Friday, July 30, 2010

Who's that Lady?: A Birth Story

I have been happily absent for the last three months and I think it is time to catch up on the exciting conclusion of Inconceivable.

May went by quickly with my birthday and wrapping up things at work and the general excitement of preparing for Fancy Fetus. A week and a half before my due date, I started having contractions late one Tuesday night/early Wednesday morning. They were uncomfortable but not unbearable. I waited it out and finally decided to go into work late. I put on this summery dress that really accentuated my lovely lady lumps (in the back the back and in the front) and some tall boots. I thought I looked pretty hot for being 15 months pregnant. My husband went into the city with me and when we got on the train, this guys starts singing a little loudly: "Who's that lady? Sexy Lady, with the baby. She got her high boots on." I figured it was about me when he said "with the baby", but the high boots clarified it. Matt swiftly spirited me to the next car.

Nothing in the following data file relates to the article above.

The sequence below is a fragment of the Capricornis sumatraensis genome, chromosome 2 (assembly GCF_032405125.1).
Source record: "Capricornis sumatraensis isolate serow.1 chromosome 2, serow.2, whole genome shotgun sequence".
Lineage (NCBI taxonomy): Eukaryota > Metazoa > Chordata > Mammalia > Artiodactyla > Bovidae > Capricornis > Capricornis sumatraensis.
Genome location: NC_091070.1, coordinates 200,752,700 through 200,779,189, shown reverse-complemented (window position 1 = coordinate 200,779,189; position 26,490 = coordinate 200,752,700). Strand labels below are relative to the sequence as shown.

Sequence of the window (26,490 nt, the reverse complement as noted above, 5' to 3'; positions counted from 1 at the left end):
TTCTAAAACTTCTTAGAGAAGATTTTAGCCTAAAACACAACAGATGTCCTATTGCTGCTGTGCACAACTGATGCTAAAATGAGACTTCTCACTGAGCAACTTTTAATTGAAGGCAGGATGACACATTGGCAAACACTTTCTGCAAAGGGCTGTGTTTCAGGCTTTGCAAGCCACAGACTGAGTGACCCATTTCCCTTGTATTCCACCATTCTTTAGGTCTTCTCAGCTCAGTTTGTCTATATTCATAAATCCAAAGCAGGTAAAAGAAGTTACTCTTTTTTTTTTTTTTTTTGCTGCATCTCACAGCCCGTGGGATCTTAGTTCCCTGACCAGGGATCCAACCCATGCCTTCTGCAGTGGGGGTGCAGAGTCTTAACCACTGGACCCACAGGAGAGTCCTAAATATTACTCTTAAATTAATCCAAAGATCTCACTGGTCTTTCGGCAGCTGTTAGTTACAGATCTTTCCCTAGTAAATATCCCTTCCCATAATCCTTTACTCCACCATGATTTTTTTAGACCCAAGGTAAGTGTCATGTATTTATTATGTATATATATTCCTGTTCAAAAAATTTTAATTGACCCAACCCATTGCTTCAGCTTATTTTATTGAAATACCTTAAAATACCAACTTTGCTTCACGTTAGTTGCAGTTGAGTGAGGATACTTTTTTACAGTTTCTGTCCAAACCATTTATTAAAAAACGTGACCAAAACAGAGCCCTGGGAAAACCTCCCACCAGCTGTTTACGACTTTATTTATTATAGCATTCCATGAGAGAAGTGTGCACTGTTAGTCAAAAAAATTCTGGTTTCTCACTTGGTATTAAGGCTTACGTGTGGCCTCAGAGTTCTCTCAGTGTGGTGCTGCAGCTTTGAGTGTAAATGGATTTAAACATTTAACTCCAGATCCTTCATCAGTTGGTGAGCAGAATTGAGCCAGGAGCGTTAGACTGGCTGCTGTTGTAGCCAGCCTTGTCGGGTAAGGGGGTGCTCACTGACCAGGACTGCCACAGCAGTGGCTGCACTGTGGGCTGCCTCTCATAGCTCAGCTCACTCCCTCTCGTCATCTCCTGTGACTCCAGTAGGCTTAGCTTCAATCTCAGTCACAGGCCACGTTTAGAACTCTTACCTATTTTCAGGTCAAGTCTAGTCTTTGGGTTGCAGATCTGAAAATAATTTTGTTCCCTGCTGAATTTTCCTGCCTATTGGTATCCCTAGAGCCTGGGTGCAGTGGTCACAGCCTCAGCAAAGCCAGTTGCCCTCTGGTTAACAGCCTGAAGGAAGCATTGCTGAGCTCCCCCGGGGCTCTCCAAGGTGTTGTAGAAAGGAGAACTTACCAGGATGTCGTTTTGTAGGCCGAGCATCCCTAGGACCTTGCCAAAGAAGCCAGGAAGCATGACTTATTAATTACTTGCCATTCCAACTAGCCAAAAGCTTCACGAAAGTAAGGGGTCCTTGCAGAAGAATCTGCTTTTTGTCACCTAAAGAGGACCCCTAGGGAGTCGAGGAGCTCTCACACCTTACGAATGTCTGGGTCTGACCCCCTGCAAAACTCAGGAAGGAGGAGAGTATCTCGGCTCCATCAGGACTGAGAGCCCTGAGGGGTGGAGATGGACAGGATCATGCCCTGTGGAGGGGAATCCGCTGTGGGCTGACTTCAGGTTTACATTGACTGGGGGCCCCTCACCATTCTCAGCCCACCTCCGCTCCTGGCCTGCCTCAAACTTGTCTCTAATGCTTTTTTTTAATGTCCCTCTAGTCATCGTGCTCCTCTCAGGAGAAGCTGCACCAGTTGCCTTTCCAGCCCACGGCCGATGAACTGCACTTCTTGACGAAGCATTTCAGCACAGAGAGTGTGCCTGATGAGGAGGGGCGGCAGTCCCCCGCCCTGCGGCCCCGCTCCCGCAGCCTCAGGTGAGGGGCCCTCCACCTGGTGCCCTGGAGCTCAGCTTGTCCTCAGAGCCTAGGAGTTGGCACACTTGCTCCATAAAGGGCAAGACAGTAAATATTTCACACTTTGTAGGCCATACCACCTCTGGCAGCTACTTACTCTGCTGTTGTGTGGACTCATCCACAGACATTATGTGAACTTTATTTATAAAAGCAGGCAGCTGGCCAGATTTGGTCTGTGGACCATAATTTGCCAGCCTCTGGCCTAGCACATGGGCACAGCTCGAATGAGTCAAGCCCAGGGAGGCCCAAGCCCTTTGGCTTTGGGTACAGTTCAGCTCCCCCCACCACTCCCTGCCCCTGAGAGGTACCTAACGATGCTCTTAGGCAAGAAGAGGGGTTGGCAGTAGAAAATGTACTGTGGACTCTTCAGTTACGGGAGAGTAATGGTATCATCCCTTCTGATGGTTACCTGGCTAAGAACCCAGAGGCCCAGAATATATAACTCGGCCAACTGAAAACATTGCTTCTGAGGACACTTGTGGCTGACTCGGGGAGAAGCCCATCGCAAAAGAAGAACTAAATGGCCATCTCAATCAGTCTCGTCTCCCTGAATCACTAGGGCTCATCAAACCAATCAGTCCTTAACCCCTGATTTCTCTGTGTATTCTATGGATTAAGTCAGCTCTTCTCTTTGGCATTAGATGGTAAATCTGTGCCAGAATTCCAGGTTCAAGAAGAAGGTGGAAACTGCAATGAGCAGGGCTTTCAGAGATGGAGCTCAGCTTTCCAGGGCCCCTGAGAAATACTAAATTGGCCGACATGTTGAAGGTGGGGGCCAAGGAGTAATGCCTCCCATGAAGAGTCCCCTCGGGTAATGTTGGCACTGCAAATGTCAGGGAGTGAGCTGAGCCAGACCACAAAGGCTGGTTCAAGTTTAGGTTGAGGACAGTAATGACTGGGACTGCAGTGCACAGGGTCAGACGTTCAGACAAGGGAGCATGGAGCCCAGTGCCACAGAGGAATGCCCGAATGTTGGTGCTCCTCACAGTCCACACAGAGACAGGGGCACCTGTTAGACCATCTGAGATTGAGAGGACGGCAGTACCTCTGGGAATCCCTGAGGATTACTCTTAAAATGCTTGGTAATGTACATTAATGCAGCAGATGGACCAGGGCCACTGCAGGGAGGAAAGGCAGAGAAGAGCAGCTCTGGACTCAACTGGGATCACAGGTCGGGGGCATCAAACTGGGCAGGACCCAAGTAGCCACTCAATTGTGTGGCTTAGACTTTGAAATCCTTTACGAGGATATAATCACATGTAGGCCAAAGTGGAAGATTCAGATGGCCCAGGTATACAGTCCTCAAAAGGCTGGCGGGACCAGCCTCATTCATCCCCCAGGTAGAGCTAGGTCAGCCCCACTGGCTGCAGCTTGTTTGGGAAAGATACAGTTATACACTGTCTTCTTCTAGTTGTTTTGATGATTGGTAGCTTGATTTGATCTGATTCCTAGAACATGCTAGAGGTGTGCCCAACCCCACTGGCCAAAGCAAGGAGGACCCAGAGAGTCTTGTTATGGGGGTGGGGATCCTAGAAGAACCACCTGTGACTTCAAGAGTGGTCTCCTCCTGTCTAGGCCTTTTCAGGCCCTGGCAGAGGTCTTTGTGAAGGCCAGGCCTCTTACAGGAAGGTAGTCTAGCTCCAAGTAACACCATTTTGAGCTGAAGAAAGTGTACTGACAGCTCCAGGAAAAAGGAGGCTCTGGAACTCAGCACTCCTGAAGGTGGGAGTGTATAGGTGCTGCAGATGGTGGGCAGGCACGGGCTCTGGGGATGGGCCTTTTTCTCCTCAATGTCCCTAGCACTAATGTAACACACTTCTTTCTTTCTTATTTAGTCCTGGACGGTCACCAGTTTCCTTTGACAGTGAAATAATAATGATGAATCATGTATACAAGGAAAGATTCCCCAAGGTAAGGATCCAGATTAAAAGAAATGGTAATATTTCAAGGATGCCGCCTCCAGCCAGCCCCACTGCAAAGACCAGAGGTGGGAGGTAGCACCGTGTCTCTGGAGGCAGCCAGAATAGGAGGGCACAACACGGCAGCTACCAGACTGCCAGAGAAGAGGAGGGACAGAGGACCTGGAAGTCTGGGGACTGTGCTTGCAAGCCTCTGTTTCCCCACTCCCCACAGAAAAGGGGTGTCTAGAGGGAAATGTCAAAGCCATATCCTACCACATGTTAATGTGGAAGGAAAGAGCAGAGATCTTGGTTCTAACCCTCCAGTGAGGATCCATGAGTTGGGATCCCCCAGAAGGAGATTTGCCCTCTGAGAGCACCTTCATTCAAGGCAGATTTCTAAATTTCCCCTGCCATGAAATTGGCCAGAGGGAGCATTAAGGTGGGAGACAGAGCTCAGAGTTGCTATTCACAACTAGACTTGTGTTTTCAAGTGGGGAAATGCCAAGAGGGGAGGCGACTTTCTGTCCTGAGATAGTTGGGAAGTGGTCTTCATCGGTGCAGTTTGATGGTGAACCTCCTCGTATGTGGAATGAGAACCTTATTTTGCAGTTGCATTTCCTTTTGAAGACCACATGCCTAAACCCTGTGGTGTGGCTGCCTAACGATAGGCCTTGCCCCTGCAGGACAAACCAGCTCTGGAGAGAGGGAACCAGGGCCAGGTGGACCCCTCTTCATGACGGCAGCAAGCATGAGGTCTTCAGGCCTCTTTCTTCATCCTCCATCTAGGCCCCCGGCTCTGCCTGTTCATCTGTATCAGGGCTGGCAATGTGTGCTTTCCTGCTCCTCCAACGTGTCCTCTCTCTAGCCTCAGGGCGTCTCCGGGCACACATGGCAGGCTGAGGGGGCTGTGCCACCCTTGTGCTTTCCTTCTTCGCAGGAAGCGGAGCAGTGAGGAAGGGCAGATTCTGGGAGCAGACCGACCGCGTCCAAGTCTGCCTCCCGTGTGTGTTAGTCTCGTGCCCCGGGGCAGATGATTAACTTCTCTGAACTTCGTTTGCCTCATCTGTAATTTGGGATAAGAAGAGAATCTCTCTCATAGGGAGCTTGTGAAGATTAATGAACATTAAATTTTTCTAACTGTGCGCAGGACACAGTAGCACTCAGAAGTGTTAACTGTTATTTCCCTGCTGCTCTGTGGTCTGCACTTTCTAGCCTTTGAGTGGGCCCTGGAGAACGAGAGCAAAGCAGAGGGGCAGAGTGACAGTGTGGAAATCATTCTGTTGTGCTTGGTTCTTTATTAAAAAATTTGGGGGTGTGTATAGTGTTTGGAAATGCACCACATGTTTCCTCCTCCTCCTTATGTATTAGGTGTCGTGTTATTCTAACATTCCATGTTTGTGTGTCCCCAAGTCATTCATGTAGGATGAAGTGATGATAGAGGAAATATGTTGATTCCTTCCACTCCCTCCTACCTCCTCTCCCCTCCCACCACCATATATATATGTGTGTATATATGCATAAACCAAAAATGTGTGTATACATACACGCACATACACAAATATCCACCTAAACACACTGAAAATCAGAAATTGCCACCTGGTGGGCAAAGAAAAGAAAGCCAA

I was scheduled to start training my replacement that day as well as run a group, so despite the contractions, I had to be on. I worked until 8:30pm and the contractions really kicked in on the way home.

During the night the contractions got progressively worse and sleep became impossible. I had my check up that morning and my dr. put me at 3 1/2 centimeters and fully effaced. So rather than go into work, my husband and I went to Bouchon Bakery (the same place where we celebrated my first IUI round and the discovery that I was having a girl) and then to Baby Gap. At this point the contractions went from uncomfortable to painful, but still not unbearable. It was a beautiful day to be in labor so we walked around a little more and then proceeded home.